In Dreams Awake

Our truest life is when we are in dreams awake.

(Henry David Thoreau)

Wednesday, 29 March 2017

A Few Fables

 I admit, some of my recent posts haven't had much to do with writing. That's OK, because if I burbled on about my work time after time I'd bore myself, let alone you merry lot. But the launch of Black Lord of Eagles is close now, April 7th, so I really ought to chat a bit about that.

 The story is inspired by the Spanish invasion of the Inca Empire in 1532. This is the last time that two cultures met with no previous knowledge of each other, having developed along completely different lines, The Inca thought at one point that the Spanish must be eating all the gold they stole, because they couldn't think why else they'd want it so much. It was an encounter with the Other - a completely alien culture.

 It ended in tragedy, with the Inca all but wiped out and their culture destroyed. But it was close. In 1536 the new king attacked the Spanish at Cuzco, and wiped out four relief armies before he was defeated. In the end it took until 1572 for the Spanish to kill the last king. If it hadn't been for the ravages of smallpox, the Inca might well have won.

 Imagine that tomorrow, we discover an invisible people that has been living alongside us humans all along, and now they want to conquer us. Their technology is better than ours and they're right here among us before we know they exist. Everything we thought was true about the world was nonsense. We would be shocked, stupefied, hardly able to think. That's what happens to the Ashir in Black Lord of Eagles, when they discover an alien culture on the border of their land. The invaders shouldn't exist. But they do, and the Ashir have to find a way to deal with that blow before they can begin to defend themselves.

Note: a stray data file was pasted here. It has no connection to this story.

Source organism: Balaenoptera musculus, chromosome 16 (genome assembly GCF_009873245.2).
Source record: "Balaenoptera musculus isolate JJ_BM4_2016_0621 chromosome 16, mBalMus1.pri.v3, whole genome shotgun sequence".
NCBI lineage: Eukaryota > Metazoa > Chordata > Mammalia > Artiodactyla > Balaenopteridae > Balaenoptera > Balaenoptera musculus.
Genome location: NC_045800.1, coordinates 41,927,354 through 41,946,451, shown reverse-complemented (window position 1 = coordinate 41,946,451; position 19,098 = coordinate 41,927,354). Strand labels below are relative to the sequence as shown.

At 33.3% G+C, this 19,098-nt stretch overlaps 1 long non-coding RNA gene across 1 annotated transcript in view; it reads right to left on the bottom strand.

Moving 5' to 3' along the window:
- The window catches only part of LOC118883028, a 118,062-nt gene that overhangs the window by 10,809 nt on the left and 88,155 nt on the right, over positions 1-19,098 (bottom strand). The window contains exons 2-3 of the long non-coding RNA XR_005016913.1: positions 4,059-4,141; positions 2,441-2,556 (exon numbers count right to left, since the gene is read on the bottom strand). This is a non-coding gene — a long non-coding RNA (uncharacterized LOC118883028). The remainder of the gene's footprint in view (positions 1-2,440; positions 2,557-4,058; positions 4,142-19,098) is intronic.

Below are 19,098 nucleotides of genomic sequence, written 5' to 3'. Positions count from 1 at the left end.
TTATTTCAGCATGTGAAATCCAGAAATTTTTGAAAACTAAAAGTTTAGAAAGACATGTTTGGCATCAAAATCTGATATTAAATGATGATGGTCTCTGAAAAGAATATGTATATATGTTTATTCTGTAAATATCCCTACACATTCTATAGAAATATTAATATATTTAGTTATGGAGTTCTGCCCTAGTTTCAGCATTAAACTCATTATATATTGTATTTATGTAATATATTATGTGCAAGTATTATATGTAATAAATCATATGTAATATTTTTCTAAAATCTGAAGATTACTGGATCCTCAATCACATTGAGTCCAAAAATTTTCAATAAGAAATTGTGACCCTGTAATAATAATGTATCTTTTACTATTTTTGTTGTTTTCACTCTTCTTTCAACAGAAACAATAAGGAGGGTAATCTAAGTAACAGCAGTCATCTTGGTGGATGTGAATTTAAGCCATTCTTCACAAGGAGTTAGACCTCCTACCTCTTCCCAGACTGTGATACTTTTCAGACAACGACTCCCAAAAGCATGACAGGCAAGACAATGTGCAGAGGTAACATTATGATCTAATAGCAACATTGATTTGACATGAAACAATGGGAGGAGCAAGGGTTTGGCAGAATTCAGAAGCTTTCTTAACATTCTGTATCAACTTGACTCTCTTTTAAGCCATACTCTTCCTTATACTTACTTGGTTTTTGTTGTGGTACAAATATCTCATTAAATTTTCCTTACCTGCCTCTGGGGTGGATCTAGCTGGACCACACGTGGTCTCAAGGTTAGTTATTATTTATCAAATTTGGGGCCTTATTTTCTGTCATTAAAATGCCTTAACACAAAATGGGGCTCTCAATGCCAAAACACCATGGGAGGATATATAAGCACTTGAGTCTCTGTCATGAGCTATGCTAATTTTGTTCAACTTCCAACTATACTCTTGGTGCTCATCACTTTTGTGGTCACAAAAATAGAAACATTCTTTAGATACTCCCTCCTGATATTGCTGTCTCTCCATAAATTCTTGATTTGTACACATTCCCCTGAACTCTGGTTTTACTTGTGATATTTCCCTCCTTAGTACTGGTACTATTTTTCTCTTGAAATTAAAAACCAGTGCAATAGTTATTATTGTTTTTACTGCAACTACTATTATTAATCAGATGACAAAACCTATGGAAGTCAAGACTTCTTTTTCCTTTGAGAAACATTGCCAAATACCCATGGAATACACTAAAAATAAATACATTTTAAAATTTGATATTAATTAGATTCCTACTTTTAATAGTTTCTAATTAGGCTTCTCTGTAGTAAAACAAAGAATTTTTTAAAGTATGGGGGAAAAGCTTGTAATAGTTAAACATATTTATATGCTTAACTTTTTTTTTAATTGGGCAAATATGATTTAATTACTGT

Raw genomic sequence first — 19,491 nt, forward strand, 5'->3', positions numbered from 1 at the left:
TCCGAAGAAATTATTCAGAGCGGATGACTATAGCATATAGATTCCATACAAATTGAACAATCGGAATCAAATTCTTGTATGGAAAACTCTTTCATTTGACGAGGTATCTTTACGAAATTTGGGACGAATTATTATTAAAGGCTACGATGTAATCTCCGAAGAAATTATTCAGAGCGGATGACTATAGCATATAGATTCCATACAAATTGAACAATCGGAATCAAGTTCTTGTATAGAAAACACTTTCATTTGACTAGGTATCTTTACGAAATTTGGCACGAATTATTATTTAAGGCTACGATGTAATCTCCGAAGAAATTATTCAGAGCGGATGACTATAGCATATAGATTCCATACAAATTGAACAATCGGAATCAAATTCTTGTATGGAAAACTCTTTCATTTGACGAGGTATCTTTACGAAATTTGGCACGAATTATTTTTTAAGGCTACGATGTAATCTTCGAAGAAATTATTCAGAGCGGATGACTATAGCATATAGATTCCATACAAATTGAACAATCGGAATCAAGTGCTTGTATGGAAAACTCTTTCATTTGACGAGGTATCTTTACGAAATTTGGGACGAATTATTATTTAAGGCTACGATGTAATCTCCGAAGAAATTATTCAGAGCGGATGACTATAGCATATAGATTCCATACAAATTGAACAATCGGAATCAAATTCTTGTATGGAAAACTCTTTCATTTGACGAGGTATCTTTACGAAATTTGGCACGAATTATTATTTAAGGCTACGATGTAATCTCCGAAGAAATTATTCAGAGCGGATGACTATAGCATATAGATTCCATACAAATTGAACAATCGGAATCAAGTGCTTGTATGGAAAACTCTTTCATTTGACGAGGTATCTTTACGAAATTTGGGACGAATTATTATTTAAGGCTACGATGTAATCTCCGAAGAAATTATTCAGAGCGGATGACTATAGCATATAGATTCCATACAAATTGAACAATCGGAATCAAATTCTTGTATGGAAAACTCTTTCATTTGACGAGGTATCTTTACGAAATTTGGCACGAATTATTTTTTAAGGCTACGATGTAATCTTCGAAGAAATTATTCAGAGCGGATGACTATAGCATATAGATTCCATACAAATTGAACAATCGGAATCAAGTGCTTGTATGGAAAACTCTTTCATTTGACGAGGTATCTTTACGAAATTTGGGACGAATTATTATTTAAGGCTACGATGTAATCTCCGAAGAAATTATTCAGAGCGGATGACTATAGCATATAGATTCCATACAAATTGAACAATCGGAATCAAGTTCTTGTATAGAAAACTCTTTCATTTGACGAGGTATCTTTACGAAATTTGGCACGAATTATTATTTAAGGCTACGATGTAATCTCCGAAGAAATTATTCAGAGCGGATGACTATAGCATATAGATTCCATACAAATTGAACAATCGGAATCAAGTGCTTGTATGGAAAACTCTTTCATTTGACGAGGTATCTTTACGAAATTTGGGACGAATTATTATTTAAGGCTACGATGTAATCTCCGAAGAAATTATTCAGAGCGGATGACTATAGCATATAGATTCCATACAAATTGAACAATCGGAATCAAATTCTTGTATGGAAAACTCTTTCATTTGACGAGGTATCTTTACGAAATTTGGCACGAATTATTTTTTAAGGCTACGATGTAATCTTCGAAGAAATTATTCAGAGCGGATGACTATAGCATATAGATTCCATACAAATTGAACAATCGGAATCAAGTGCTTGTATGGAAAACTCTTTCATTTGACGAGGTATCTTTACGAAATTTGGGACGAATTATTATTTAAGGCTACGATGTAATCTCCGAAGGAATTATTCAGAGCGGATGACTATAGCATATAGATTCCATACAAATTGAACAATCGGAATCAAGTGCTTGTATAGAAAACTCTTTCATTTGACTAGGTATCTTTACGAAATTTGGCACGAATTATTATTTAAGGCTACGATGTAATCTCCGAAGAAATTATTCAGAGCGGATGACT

I love the Ashir. Their warriors are tattooed with society markings, wear their hair in crests and adore jewellery. People eat bread rolls filled with peppers or squirrel meat. They tell fables of monkeys who longed to be eagles, and of a lost people who carved the great stone heads which litter the land. They're hopeless romantics. Now me, I'm a cynic to my bones, but there's a part of me... a little whisper in my heart... that doesn't want to be. A part that wants some of the fairy tales to be just a little bit true.

 The Inca lost. Maybe the Ashir will too, when it all comes down to the last of the struggle. (What, did you think I'd spoil the ending?) But if they leave a few fables, and a sense of wonder, then we'll owe them something. I think that's largely what Fantasy is for, and it's what I aimed for with Black Lord.

 I really hope you like it.